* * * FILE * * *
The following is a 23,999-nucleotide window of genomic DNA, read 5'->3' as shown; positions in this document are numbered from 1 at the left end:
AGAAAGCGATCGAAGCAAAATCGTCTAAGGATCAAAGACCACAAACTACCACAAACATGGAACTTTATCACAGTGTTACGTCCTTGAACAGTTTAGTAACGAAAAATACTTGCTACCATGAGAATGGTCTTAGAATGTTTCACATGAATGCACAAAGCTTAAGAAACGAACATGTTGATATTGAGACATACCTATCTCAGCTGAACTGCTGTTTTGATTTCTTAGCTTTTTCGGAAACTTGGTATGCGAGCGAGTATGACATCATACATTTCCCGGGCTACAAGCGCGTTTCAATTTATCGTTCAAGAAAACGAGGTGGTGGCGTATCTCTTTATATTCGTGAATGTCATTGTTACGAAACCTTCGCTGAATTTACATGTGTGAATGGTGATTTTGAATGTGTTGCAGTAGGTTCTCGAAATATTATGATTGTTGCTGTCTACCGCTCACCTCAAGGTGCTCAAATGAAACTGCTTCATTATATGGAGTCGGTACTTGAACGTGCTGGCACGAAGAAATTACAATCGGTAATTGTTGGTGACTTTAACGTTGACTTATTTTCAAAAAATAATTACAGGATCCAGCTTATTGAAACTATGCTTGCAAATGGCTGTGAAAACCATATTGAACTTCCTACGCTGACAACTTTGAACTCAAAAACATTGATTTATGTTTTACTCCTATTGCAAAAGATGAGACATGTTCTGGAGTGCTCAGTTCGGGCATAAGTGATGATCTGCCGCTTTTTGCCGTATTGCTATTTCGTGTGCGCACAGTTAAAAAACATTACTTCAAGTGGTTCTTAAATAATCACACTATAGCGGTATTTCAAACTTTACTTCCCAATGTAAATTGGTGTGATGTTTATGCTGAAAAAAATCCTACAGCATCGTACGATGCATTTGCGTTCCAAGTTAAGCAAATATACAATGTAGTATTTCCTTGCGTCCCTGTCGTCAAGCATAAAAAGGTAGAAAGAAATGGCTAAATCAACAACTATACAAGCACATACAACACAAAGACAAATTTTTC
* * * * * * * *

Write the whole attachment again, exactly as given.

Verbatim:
The following is a 23,999-nucleotide window of genomic DNA, read 5'->3' as shown; positions in this document are numbered from 1 at the left end:
AGAAAGCGATCGAAGCAAAATCGTCTAAGGATCAAAGACCACAAACTACCACAAACATGGAACTTTATCACAGTGTTACGTCCTTGAACAGTTTAGTAACGAAAAATACTTGCTACCATGAGAATGGTCTTAGAATGTTTCACATGAATGCACAAAGCTTAAGAAACGAACATGTTGATATTGAGACATACCTATCTCAGCTGAACTGCTGTTTTGATTTCTTAGCTTTTTCGGAAACTTGGTATGCGAGCGAGTATGACATCATACATTTCCCGGGCTACAAGCGCGTTTCAATTTATCGTTCAAGAAAACGAGGTGGTGGCGTATCTCTTTATATTCGTGAATGTCATTGTTACGAAACCTTCGCTGAATTTACATGTGTGAATGGTGATTTTGAATGTGTTGCAGTAGGTTCTCGAAATATTATGATTGTTGCTGTCTACCGCTCACCTCAAGGTGCTCAAATGAAACTGCTTCATTATATGGAGTCGGTACTTGAACGTGCTGGCACGAAGAAATTACAATCGGTAATTGTTGGTGACTTTAACGTTGACTTATTTTCAAAAAATAATTACAGGATCCAGCTTATTGAAACTATGCTTGCAAATGGCTGTGAAAACCATATTGAACTTCCTACGCTGACAACTTTGAACTCAAAAACATTGATTTATGTTTTACTCCTATTGCAAAAGATGAGACATGTTCTGGAGTGCTCAGTTCGGGCATAAGTGATGATCTGCCGCTTTTTGCCGTATTGCTATTTCGTGTGCGCACAGTTAAAAAACATTACTTCAAGTGGTTCTTAAATAATCACACTATAGCGGTATTTCAAACTTTACTTCCCAATGTAAATTGGTGTGATGTTTATGCTGAAAAAAATCCTACAGCATCGTACGATGCATTTGCGTTCCAAGTTAAGCAAATATACAATGTAGTATTTCCTTGCGTCCCTGTCGTCAAGCATAAAAAGGTAGAAAGAAATGGCTAAATCAACAACTATACAAGCACATACAACACAAAGACAAATTTTTC